MS. PERINO: On ANWR? I don't know who the 10 were, but let us check on it and -- we'll check, Scott and I --
Q John Boehner led them.
MS. PERINO: Okay, great. Yes, and we're glad that they went. I'm sure that they learned what the President believes to be true, which is that we should be opening up ANWR for environmentally responsible drilling.
That's it for you? Okay, Victoria.
Q You're talking about aspirational time horizons and the Iraqis are talking about 16 months and 2010. Do you think that they might be negotiating in public, trying to put pressure on you before the agreement?
MS. PERINO: I don't know. I don't know, Victoria. I guess that's possible.
Q You spoke a moment ago about the need to transition from the path of oil to renewables. What is the White House's position on Vice President Gore's 10-year aspirational goal to do that?
MS. PERINO: I didn't know he had aspirational goals too. I don't know; I didn't watch it. I mean, we have lots of our own plans and I'm sure he's got many up his sleeve, as well.
Q Two questions on Kosovo, just so you know. Anything to say on the agenda of today's meeting between President Bush and the Kosovo leaders Hashim Thaci and Agim Cheku.
MS. PERINO: Yes, the President is going to be meeting here just in about 10 minutes, and I will go there. You'll hear from the President and the President and the Prime Minister -- all will have a chance to speak to the pool at the end. The President is meeting with them to underscore his support for Kosovo's independence.
Q One more question. Metropolitan Artemije of Kosovo in a protest today asked President Bush to cancel the meeting with Mr. Hashim Thaci inter alia met in Tehran with Osama bin Laden to plan a jihad war against the Serbs -- any comment?
MS. PERINO: Did you really just use "inter alia" in a question? (Laughter.)
Q (Inaudible) inter alia. (Laughter.)
MS. PERINO: I mean, let's let the meeting take place and then we'll see -- and I'll be available afterwards for you.
Q Thank you. This morning the Attorney General was speaking at the American Enterprise Institute, and he had a clear message for the U.S. Congress, and also (inaudible). What he said was really that those people who are being released are dangerous people as far as terrorism is concerned. My question is that most of the people released, almost 500 of them, they're back on the streets of Afghanistan and Pakistan. Now the Prime Minister is going to come visit next week here at the White House, meeting with President Bush. You think this is really the main agent as far as terrorism and those people still now in custody in Cuba that were -- some of them are also from Afghanistan and Pakistan still in custody.
MS. PERINO: Okay. Well, the Attorney General did give a speech this morning about the issues that the Supreme Court decision raised in regards to the Boumediene decision. What we believe is that the Supreme Court decision actually raised a lot more questions than it answered, and that's what the Attorney General is trying to talk about today. And he also outlined some principles that he would like Congress to consider if they were to legislate on this issue. And so I'd refer you to that.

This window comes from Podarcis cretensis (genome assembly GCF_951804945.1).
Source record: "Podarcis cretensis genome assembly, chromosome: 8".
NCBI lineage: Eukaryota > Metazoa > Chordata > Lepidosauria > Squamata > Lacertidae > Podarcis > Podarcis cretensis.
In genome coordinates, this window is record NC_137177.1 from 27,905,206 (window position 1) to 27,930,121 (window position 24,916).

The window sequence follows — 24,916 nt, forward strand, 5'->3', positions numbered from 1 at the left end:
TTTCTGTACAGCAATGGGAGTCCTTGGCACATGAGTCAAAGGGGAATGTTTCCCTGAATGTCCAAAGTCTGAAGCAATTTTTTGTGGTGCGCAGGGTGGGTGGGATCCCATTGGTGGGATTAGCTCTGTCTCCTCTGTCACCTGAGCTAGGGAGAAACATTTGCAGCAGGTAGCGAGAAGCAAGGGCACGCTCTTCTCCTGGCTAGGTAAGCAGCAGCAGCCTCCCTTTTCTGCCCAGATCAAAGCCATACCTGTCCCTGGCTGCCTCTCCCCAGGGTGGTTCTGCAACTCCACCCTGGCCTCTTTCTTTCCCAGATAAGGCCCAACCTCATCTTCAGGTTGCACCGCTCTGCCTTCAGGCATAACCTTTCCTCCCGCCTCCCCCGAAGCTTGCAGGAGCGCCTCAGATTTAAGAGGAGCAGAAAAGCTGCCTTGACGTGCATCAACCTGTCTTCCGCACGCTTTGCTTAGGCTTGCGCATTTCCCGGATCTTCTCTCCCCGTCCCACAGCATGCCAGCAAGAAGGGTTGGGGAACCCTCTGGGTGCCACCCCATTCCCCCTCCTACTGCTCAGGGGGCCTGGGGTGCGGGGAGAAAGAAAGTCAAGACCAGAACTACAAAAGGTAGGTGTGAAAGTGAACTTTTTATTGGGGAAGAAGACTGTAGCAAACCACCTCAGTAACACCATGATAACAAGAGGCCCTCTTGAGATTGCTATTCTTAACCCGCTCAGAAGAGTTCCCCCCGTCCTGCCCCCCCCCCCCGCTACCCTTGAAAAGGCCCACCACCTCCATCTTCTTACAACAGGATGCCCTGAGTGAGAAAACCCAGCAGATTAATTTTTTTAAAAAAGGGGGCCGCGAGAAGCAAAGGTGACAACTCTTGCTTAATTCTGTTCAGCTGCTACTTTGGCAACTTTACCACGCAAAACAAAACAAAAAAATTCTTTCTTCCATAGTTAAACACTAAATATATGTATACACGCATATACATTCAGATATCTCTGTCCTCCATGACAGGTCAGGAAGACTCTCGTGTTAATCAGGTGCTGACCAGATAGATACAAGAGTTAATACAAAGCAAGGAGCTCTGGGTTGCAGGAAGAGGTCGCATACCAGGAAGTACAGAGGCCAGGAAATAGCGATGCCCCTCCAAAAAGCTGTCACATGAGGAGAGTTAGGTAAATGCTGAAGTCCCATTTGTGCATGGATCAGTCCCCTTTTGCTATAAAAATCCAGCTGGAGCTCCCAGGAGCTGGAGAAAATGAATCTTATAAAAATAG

And when it comes to the Prime Minister's meeting with the President on Monday, the 28th, they have a -- with the Pakistani Prime Minister, the President and Prime Minister Gillani have a lot of issues to talk about, and certainly the FATA region will be one of them, and cooperation on counterterrorism. That will be the first priority on the agenda.
Q And second, quickly, as far as going back to Iran, talking about new sanctions -- so far sanctions really have not worked. And also, are you in touch with China, Russia, where they do stand on some of these sanctions that the U.N. is concerned?
MS. PERINO: We've certainly been talking with them in regards to the U.N. issues, and we will continue to pressure them. I think that -- I don't think it's correct to say that sanctions haven't had an effect.
Q Dana, on Iran --
Q Dana. Dana.
Q -- I've been trying to follow up on Iran and Iraq.
MS. PERINO: Okay, Connie, one question. Go ahead.
Q Thank you. Has Iraq given any indication whether it would support sanctions against Iran? And would it come to the (inaudible) if Iran tries to block the Straits of Hormuz?
MS. PERINO: I haven't heard what the Iraqis have said, but I don't think that -- they're not a member of the Security Council.
Q What about the Straits of Hormuz, would they assist the United States?
MS. PERINO: I think that Iraq has made it very clear that they don't want Iranian influence in their country. We certainly don't want to see any Iranian influence in Iraq, especially when it comes to the targeting of our soldiers.
Q Do you have any figures on how much of the construction costs are being paid by Iraq, Iraqis?
MS. PERINO: We can get it for you, but I think it's nearly 90 percent.
Q Thank you.
END 12:55 P.M. EDT